Determination helps her achieve at GRCC and build successful staffing agency
Many people told Sara Sherry Knoester she was doing the wrong thing at the wrong time. But she was willing to navigate obstacles to achieve her dream: Mixed Staffing and Recruiting, a staffing agency focused on helping women and minorities find employment.
Knoester was raised by a single mom and an absent father who died when she was 17. She started helping her father in second grade, balancing his checkbook, printing invoices and doing other tasks to help the business he owned. These fueled her dreams of entrepreneurship, but her ambitions didn’t match her high school achievements: a 2.5 GPA and a record-setting 23 detentions her freshman year.
“Needless to say, I wasn’t predicted to succeed,” she said. “But what many people might not have known was that I knew in my heart that I was going to be different. I knew in my heart that God had something bigger planned for me — even if others couldn’t see it on the outside.”
After graduating from Grand Rapids Catholic High School in 2006, she started at Grand Rapids Community College — the only college accepting her in Michigan.
“All my friends, they were going to universities; they were playing college sports; they were living in the dorms,” she said. “Me — I lived up the street on Lyon with my mom. I was working full time, paying my own tuition and really struggling mentally and academically.”
Knoester couldn’t understand why school seemed so easy for her friends, but so hard for her. She decided to get tested for learning disabilities and was diagnosed with dyslexia and attention-deficit disorder.
“I remember feeling pretty discouraged and saying, ‘OK, I can quit or I can learn and I can grow,’” she said. “I decided I needed to figure out how I was going to excel in the classroom.”
She learned ways to adapt and was able to raise her GPA from a 2.5 to a 4.0. After receiving her associate degree in 2008, she enrolled at Grand Valley State University, her dream school.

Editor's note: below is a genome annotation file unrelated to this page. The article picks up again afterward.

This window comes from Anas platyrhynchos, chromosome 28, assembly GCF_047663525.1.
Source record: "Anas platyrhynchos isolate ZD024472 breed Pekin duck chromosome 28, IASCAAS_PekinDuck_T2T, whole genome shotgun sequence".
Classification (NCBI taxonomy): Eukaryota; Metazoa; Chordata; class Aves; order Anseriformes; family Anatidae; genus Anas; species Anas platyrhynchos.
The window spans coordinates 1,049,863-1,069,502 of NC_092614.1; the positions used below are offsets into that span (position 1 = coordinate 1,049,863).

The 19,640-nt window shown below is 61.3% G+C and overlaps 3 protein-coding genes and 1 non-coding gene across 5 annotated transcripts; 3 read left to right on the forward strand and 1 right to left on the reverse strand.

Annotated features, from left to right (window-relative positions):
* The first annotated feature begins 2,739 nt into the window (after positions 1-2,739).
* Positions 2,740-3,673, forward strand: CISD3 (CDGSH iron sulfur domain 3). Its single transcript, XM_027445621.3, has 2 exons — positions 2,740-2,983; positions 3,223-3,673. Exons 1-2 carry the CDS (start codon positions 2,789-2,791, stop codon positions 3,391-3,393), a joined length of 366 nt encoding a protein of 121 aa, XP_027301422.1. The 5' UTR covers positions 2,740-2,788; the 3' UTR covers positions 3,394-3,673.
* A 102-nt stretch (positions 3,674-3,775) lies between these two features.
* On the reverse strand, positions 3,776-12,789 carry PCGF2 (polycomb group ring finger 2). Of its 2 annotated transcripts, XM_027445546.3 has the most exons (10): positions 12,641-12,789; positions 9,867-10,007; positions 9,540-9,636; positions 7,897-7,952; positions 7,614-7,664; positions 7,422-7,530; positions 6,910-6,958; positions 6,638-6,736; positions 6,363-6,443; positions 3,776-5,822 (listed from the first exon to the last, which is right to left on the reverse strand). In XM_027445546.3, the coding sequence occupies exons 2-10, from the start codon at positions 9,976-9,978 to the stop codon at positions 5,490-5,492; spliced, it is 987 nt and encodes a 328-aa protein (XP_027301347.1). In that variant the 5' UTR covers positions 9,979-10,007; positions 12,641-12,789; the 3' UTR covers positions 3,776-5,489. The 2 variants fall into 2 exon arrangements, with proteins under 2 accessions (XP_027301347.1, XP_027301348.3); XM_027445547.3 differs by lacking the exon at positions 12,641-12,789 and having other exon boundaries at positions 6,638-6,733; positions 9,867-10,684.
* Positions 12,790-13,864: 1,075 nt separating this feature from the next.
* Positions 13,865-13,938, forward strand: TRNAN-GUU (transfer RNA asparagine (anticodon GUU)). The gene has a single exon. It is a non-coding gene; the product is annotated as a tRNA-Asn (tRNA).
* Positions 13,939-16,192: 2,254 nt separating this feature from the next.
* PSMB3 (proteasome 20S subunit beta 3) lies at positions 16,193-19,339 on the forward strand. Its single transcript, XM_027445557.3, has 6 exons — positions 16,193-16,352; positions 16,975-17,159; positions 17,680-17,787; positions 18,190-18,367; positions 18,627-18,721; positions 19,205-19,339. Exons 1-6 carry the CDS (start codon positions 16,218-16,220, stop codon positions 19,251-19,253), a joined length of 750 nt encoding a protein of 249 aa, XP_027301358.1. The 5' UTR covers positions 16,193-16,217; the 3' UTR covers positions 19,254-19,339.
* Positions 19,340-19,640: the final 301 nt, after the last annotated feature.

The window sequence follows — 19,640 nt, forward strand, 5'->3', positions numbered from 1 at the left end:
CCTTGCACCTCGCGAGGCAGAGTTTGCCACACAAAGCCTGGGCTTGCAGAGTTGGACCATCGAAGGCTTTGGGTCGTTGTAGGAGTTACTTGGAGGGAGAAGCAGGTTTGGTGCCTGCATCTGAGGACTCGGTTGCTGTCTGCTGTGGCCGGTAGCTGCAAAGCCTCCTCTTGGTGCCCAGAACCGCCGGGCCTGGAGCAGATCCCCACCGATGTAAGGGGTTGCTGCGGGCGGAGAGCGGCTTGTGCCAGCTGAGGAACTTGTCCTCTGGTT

“I will never forget how I felt my first day there, compared to my first day at community college,” she said. “I got lost. I couldn’t figure out where to park. I asked for help, and it seemed like I was this little person in this big world.”
She decided she needed a break in order to regroup and save more money for college. Everyone told her this was a mistake, but she knew it was what she had to do.
She returned to GVSU a semester later and graduated in 2011 with a bachelor’s degree in interdisciplinary studies with an emphasis in creative marketing.
Frustrated with her failure to find a job — even with her degrees — she decided to move with two friends to Chicago. Knoester and her roommate decided to create a business to help women and minorities find employment.
She terminated her Chicago lease, quit her job and prepared to start Mixed Staffing. Two weeks before the launch, her business partner bailed.
“I had another choice: I could quit or I could keep going,” Knoester said.
She returned to Grand Rapids and worked two other jobs while launching Mixed Staffing in 2012.
“People are always going to tell you why you can’t do something, and you have to be strong-minded enough to know that you can,” she said. “You have to believe in what you do and why you do it.”
Her belief in herself has carried her through failed attempts to “cold call” clients, 12-hour work days, no salary from the business for three years, and seven hospitalizations.
“Since starting the business, I’ve had at least one major setback each year,” Knoester said. “And each one has been a pretty significant punch to the gut. You either hunch over and give up, or you keep your head up and get ready to embrace the next challenge.”
Mixed Staffing now employs more than 1,500 and has 30 plus clients, generating over $1 million dollars in revenue annually. Knoester has been recognized as one of the Grand Rapids Business Journal’s “40 Under 40” and one of the “Top 50 Companies to Watch in Michigan.”
“Yes, I graduated from a four-year university, but Grand Rapids Community College — that’s like my heart,” Knoester said. “It’s also a stepping stone for everything I’ve accomplished, and I couldn’t be more grateful for the opportunities given to me there.”